He said agriculture has also been affected in some areas. In particular, the Coetzee Dam has been heavily contaminated with uranium. “A farmer breached the wall to allow the trapped -sediment to flow out, creating a uranium plume that entered the Potchefstroom drinking water system.”
According to research by North West University, uranium is moving into the food chain, Turton said.
“We know, with a high level of scientific confidence, that the western basin is an ecological disaster … we now see the rapid movement of highly contaminated water though the aquifer. The same will occur, with a reasonably high level of certainty, when the environmentally critical level is breached in any other mining basin, particularly if the aquifer is dolomitic.”
Turton rejected Ratau’s explanation that the critical level had been recalculated in the eastern basin, pointing out that nothing has changed in the rocks underground.
“The claim that the level has been redefined, simply to justify that a delay in the awarding of the Ekurhuleni contract will not cause any damage to the environment, is in my professional opinion nothing more than spin,” he said.
The absence of a clear government policy on mine residue areas poses “a growing risk to millions of people who are living on land that is increasingly geotechnically unstable and contaminated by uranium”, said Turton.
PG Mavundla Engineering project manager Philani Mavundla said that, given his experience with big government contracts, it was “humanly possible to complete the task before disaster could occur”.
In the longer term, a controversial proposal for the remediation of AMD envisages treating it to a potable level and using it to supplement Rand Water’s water supply in Gauteng.
This proposal apparently still awaits Cabinet approval.

Plant contractor denies closeness to Zuma

The winner of the R1-billion contract for the eastern basin acid mine drainage treatment project is also a key contractor in a giant hydroelectric scheme in KwaZulu-Natal. Its price has reportedly jumped threefold since its inception.
PG Mavundla, owned by flamboyant former Greytown mayor Philani Godfrey Mavundla, is part of the CMC Impregilo Mavundla joint venture that is building Eskom’s Ingula pumped storage electricity project in the Little Drakensberg, near Van Reenen’s Pass.
This week Eskom spokesperson Andrew Etzinger said the overall cost of Ingula now stands at R26 billion. In 2012 Business Day reported that the initial cost of the project was a third of this amount, at R8.9 billion.
On completion, originally set for later this year, it will be Eskom’s third-largest pumped storage scheme, with an output of 1 332 megawatts.

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The Federation for a Sustainable Environment’s ongoing role in addressing the sewage pollution in the Vaal River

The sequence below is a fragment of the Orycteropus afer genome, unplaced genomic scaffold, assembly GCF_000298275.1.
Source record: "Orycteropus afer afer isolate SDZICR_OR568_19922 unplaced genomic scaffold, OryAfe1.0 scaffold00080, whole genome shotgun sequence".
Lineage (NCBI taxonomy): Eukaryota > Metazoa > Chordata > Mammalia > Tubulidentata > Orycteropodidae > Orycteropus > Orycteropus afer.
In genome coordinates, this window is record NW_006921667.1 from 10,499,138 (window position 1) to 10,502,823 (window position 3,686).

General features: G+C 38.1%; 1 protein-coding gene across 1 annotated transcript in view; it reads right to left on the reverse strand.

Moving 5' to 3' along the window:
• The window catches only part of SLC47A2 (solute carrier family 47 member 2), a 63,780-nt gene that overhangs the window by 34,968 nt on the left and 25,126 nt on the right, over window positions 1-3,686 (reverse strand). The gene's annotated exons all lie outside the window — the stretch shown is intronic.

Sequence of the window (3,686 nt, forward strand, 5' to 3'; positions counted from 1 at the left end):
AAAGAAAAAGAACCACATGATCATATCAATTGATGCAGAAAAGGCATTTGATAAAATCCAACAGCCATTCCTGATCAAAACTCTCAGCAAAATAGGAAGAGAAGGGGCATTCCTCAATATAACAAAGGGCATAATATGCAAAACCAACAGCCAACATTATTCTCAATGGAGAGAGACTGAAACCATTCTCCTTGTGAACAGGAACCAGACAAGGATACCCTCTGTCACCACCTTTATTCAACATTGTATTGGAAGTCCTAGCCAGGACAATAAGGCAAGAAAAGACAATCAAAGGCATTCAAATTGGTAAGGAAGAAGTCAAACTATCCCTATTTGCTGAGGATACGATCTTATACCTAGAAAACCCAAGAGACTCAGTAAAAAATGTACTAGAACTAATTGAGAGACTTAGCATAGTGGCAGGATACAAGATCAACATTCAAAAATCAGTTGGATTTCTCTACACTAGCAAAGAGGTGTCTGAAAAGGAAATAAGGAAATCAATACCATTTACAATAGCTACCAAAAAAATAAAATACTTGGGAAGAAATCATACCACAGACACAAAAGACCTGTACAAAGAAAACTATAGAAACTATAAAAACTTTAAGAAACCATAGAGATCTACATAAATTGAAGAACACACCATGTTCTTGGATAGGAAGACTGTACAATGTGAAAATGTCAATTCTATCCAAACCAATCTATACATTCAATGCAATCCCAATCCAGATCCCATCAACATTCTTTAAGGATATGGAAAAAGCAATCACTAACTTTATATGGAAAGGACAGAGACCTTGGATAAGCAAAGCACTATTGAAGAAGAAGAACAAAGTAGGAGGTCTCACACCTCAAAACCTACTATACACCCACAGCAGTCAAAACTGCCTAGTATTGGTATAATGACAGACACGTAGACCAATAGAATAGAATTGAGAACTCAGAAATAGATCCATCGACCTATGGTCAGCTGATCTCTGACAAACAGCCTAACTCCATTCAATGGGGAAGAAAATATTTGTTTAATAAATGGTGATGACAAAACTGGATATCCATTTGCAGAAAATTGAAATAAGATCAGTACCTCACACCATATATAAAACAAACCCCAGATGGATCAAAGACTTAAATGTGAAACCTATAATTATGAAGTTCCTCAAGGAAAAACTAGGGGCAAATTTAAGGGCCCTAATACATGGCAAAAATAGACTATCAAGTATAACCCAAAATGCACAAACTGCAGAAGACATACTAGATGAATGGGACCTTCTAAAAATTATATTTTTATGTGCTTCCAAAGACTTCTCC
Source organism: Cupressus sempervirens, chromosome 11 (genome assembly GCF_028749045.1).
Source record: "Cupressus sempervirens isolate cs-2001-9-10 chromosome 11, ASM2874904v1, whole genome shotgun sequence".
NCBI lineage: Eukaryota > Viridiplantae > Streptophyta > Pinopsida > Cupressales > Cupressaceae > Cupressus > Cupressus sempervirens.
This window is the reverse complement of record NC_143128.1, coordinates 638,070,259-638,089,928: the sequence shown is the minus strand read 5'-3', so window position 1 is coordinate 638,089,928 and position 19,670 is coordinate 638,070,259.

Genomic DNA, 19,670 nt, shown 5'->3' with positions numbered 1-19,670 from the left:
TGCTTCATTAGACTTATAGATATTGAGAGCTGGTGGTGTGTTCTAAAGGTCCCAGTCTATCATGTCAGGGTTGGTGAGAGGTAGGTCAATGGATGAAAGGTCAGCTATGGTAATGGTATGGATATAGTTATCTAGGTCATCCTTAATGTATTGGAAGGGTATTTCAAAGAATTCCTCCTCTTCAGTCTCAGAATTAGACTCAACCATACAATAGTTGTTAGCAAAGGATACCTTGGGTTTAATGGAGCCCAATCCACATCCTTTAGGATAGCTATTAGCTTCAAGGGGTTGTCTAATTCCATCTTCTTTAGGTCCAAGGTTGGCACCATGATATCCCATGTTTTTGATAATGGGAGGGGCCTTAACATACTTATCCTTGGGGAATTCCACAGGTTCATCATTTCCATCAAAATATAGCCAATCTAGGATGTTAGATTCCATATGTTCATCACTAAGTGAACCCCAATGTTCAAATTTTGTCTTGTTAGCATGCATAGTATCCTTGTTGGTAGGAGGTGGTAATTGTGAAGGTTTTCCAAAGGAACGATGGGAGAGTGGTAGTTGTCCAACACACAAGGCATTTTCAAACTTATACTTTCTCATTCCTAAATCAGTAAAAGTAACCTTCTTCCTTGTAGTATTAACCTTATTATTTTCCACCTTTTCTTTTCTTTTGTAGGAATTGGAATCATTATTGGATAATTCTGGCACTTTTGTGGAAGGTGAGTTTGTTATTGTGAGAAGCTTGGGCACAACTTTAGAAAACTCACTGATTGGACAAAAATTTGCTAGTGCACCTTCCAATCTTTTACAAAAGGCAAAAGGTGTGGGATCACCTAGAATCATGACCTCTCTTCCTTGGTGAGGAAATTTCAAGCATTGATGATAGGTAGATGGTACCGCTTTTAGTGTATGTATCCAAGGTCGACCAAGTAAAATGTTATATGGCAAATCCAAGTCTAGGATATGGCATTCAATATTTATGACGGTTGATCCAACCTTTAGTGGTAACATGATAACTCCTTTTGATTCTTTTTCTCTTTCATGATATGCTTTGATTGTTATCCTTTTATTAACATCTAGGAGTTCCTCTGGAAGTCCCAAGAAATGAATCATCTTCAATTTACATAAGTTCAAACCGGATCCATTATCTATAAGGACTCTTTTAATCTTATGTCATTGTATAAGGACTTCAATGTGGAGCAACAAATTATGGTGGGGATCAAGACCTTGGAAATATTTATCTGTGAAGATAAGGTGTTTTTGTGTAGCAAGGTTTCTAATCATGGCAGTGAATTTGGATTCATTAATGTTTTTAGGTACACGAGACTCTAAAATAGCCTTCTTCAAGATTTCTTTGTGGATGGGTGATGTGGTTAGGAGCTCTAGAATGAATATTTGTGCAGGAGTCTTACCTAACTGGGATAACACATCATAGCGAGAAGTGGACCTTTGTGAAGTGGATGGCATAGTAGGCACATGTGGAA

‘People the same as pigs’ in the VaalBy Sheree Bega | 16 Oct 2020 Foul: Pigs root in sludge in Emfuleni municipality. (Photos: Delwyn Verasamy/M&G) Clutching her one-year-old son, Monica Ndakisa jumps onto a brick to avoid the sewage that runs like a dark stain across the passage in her home.  “We’ve lived like this for years,” she says pointing to one of the culprits: her blocked toilet, which causes sewage to pool into nearly every room of her home in Sebokeng hostel in the Vaal. “The smell is too terrible.” It’s worse outside. Her small garden is submerged in a sickly, grey sewage swamp. To stop the human waste from seeping inside, Ndakisa has built a concrete barrier at her front door. But it’s futile. “My five-year-old son was in the hospital for two weeks with severe eczema and they told me it’s because of all this sewage. It makes us cough all the time. It’s so depressing to live like this.” Samson Mokoena, of the Vaal Environmental Justice Alliance (Veja), shakes his head. “It’s chaos. You can’t allow people to live in such conditions. The government is playing with our people.” Ndakisa’s neighbour, Maphelo Apleni, has used pipes to divert the stream of sewage from his garden. “It never stops,” he says grimly. “We have a municipality [Emfuleni] that doesn’t care about us.” Mziwekaya Mokwana points at a sewage-filled furrow clogged with litter where pigs are feeding. “This is no better life,” he says. “People are the same as pigs here.” Sewage in Vaal River system  Last month, the human settlements, water and sanitation department said it would take at least another three years to minimise and eventually stop the sewage flowing into the Vaal River system. In a recent presentation, it states how “design treatment capacity is at its limit, housing development investments are delayed and there are negative environmental and health impacts”. Ageing infrastructure is to blame for sewage spillages, coupled “with a lack of operation and maintenance investment” as well as theft and vandalism.  It will cost about R2.2-billion “to have a sustainable impact on the Vaal River catchment within Emfuleni local municipality”. The department’s plan aims to safeguard infrastructure; repair the bulk network to eliminate spillages, key and critical pump stations and rising mains; refurbish wastewater treatment works “in an attempt to comply with discharge licence conditions”; and achieve operation and maintenance requirements. But Maureen Stewart, the vice-chairperson of Save the Vaal (Save) is sceptical. She says there is no political will to tackle the crisis. “These problems go back over 12 yearsand reached crisis proportions when the system collapsed in 2018. The result is some 200 million litres of raw or partially treated sewage entering the Vaal River and its tributaries daily.” Stewart warns that it’s an ecological disaster that also affects agriculture and has serious health implications for people living above and below the Vaal Barrage Reservoir, which is 64km long and used to supply Johannesburg with water but is now too polluted to do so.   She says the Emfuleni municipality has been under Gauteng’s administration since mid-2018 and, despite promises, the status quo remains — unbridled sewage pollution of the Vaal River and Emfuleni.  “The Ekurhuleni Water Care Company (Erwat) was appointed to take over in 2019 and were given funding and spent R179-million. Their contribution was to unblock pipes and remove 50 tons of rubbish from the system. This opened the pipes but, as the pump stations and the three wastewater treatment plants remain dysfunctional, there has been no improvement. Raw sewage continues to flow into the Vaal River and into the streets of Emfuleni.”  Monica Ndakisa sweeps overspill from her toilet. There was a “glimmer of hope” when Minister, Lindiwe Sisulu, visited the Vaal in January this year, assuring Save that action will be taken and that funds are earmarked in the 2020-2021 budget.  “It seems her enthusiasm has not filtered down to her department,” says Stewart. “After Erwat’s contract was not renewed, the department stated they would undertake the repairs by appointing their own contractors. Tender documents have been languishing on someone’s desk at the department since July.” Sputnik Ratau, spokesperson for the department, says the government has committed resources towards solving the sewage problem in the Vaal.  “Government sent state institutions to assist Emfuleni local municipality (ELM) in this regard; these include SANDF and Erwat. Recently, the department finalised the scope of all that needs to be done to solve the sewage problem. There are 26 work packages that will be advertised in the coming weeks for competent contractors to take part in solving the sewage challenge in the Vaal.”  The department, says Ratau, aims to have a “busy festive season” working with the appointed contractors. “In the 2020/21 financial year, the department has committed R911-million towards solving this challenge. The total investment by the department in 2020/21 financial year is R1.2-billion in the Vaal; this includes the building of additional wastewater treatment capacity and associated pump stations.” Maphelo Apleni installs pipes to drain sewage out of his garden. Before the end of the financial year Module 6 in Sebokeng water care works will be launched, “subject to no community unrest disrupting construction”. The department, Ratau says, has to take all necessary precautions to ensure that section 217 of the constitution is followed as far as procurement is concerned.  “Thus the departmental checks and balances had to be followed to the letter to ensure compliance with procurement processes. This unfortunately caused delays but was necessary.” Within the next month the department aims to advertise for all the contractors “that can assist in this challenge”. Ratau says commitment dates, including start and completion dates, “will be sent not only to Save but all interested stakeholders once the contractors are appointed. The department cannot preempt this before the appointments are made.” He says that R7-billion is required to “solve the pollution challenge in ELM. This needs to be coupled with operations and maintenance, which is a function of ELM at local government level”. Save is once again taking the government to court to enforce legislation to ensure infrastructure is repaired within phased completion dates and that sufficient funds are made available for ongoing maintenance and operation of the system by the municipality, supervised by the high court.   Veja’s Mokoena is glad the department is taking over the Vaal clean-up. “This situation was supposed to be fixed a long time ago. So much money has been squandered at the municipal level.” Rand Water’s delay Eight months. That’s how long it took Rand Water to release public water quality records for the Vaal Barrage system to a team of aquatic specialists investigating the ecological health of the river system.  In January, Aquatic Ecosystems of Africa submitted a Promotion of Access to Information Act (Paia) application to Rand Water for access to its water quality analysis data for the Vaal Barrage and downstream since 2015.  Nothing happened, it says, until Tshepang Sebulela, the Paia compliance officer from the South African Human Rights Commission (SAHRC) intervened late last month.  New pipelines are being installed in the Vaal. In an email to Rand Water, Sebulela noted how the multiple requests for records by Aquatic Ecosystems and the Federation for a Sustainable Environment have allegedly been ignored, which in terms of Paia are deemed refusals.  “The SAHRC is greatly concerned by a large number of public institutions who provide such important services to the public who refuse to meet their basic legislative obligations,” he wrote. The records landed in the firm’s inbox on 2 October.  Aquatic Systems’ Simone Liefferink says sourcing surface water system data is becoming increasingly difficult. “It’s disturbing the data is not adequately managed, readily accessible to the public and private sectors who pay tax and other water charges for effective catchment management to be implemented.”  Rand Water did not explain the reason behind the delay.  That the information was provided in a PDF format of almost 2 000 pages “frustrates and delays” its interpretation, says Liefferink.  She and her partner, Russell Tate, began their investigation after a major fish kill in the Vaal River in mid-2018. That September they testified at the HRC’s inquiry into the contamination of the Vaal River that high levels of ammonia from the wastewater treatment works was wiping out life in the river system. A snap-shot analysis of the data provided by Rand Water shows high levels of E coli, ammonium and ammonia — key indicators of sewage pollution. Average E coli counts soared from 12 705 colony-forming units per 100ml in 2010 to more than 107 000 in 2018 and 66 923 in 2020.  “The contributing factor is clear — dysfunctional sewage treatment conveyances and treatment plants. More disturbing is the long-standing deterioration of the system that ever increases the loss of biodiversity and other essential ecological functions and human services. Yet this matter is still not treated with extreme urgency,” says Liefferink. HRC’s long-awaited report It’s taken nearly two years for the Human Rights Commission to release its report into the Emfuleni sewage crisis. “Their report has not yet been taken to parliament, nor has it been published. Why?” asks Save’s Stewart. 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